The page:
Monday, February 16, 2009

something frivolous

After all the pompousness of my last post I thought I better come clean. Another sketchbook doodle that has become a little print. No deep meaning. Not "ART" . The print version at 4" X 6" is about 8X larger than the original drawing done from memory.
Both my children use their scooters everyday so it's an object of daily life for us. The chocolate kiss on the other hand is from my memory. I've moved on to better chocolate. Although, if there's a bowl of them at the doctor's office or the bank I will still eat them without shame.
The title was added when I carved the block. I think I might remove it. Or just print it on the little white label.

Scooter Kiss
Japanese woodblock print in Sumi ink on S. Torinoko paper

Sunday, February 15, 2009

Strunk and White in Blue

In High School, The Elements of Style by Strunk and White was a required text every year to assist us in learning to write in a concise and clear manner. I still use it, often subconciously, to edit letters, my children's homework essays and works I translate.
The chief concept of eliminating all the unnecessary wordage that doesn't contribute to the content is still sound.
Not everything written is poetry and often everyday communication is full of extra detail that contributes little other than bulk. I don't have any training in graphic art but I admire the work of others who have the gift to convey a complete and powerful thought or concept with a minimum of detail or line. If road signs and logos would be on the one end of the spectrum then the beautiful, concise draftmanship in the simple sketches of Rodin or Schiele or Matisse might be on the other end. (I'm partial to nudes).
This came to mind as I was printing, over and over again the copies of my Ox print.
Working light to dark, I printed the yellow plate first, the numbers in 2009 clearly legible the rest an odd assortment of circles and shapes.
Next, the red plate in a nice transparant, clear pigment. This overlapped the yellow a bit making a nice orange and filling in what would become the red yoke.
But before I printed the proofs of the blue block, I pulled a few copies on clean paper to see if the ink was printing clearly and I had to pause.

This block, printed all by itself, was already complete.

Without the keyblock and without the two other colors everything I wanted to include was already here: the bull, the strong contrast of horns against sky, the year. While I did lose the idea of the Italian Chianina breed and the "details" of the chain of the nose ring or the shadows of the neck, and the nice contrast the black nose and horns made against the white body, this was all "extra detail" that added bulk but not much content to what I had hoped to produce.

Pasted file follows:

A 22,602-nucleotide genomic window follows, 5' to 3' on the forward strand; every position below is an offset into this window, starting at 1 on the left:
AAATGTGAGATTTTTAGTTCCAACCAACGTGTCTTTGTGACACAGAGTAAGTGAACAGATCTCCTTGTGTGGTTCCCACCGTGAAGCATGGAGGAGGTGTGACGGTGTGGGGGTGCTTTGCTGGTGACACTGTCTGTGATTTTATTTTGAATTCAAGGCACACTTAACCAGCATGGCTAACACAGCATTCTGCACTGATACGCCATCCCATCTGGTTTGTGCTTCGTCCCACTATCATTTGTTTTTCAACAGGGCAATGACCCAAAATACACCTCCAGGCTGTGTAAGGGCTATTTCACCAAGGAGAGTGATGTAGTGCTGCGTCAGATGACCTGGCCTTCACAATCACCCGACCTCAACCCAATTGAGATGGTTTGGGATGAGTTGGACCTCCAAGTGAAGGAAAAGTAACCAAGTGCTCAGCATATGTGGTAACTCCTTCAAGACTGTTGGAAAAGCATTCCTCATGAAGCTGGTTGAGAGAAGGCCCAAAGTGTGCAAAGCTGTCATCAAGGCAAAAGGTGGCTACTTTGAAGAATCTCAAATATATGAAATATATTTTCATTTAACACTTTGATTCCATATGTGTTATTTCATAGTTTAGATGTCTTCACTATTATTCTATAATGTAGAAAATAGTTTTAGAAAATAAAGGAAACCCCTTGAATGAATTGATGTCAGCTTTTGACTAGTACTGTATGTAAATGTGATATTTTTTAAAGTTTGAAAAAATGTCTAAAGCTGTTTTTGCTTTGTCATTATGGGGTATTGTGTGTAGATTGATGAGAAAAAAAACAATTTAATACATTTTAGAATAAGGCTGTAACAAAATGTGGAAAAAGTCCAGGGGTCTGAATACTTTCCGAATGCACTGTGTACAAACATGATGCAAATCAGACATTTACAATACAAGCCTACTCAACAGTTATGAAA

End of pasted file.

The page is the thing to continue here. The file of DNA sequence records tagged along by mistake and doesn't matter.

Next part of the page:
The nagging voice in my head reminds me that I could not have produced this blue block in isolation. I don't have that economic, bold skill in composition and draftmanship that I admire so much in the work of others. I can get there, often laboriously (rather than effortlessly) by producing in bulk, and then through the editing process, working to eliminate what is nonessential. In times like these, I need the help of a good, disinterested editor who with a red pen can slash through the irrelevant or needlessly showy, or just plain badly done. Or I need just the clarity to do it alone.
But, I went ahead and printed the blue block over the others. And then on top went the keyblock in sumi ink mixed with a sepia tube watercolor. It was only partly because I didn't want to waste all that paper already cut and printed to start over. The other reason was I wasn't really able (willing?) to discard the original idea and all the work I did to get there.
So the finished, four-block, four-color image I spent a month working is the one that will go out in the mail next week.

I kept a few of the blue ones. One to file in the small folder I keep of the works I consider successful and the other to post on the corkboard over my workbench in my studio as a visual reminder and reprimand of what I want to accomplish and what I'll have to do to get there.

Friday, February 6, 2009

La Chianina

One of the most ancient breeds of cattle still alive is the Chianina. It had been depicted on Roman sarcophagi and ancient painted scrolls from antiquity. It is an enormous beast, easily surpassing 2200lbs live weight and was the beast of burden of choice for the ancient Romans as well as for the prudent contadini (peasants) for its rustic and thrifty nature. It is a beautiful pure white color with black mucous membranes and horns that are black when young and lighten on ageing.
When the tractor began to replace animal traction in the 1950's it survived due to it's popularity as a source of meat and the Florentine beefsteak still eaten in trattoria all over Italy usually comes from this breed raised in the region of Maremma in southern Tuscany.
It has been imported all over the world and in the USA, in the Northeast where small pockets of stubborn small farmers keep working the land via animal power the Chianina can also be found harnessed to the plow and cart.

2009 is the Year of the Ox according to the Chinese Zodiac and out of respect for the thousands of years that this beast has worked the fields of Italy and abroad he/she is the subject of my annual, late-to-go-out greeting cards.

Anyone interested in Animal traction in the modern age should check out or The Small Farmers Journal for information on the economics and ethics of small farming with draft animals.

Year of the Ox
Japanese woodblock print in four colors.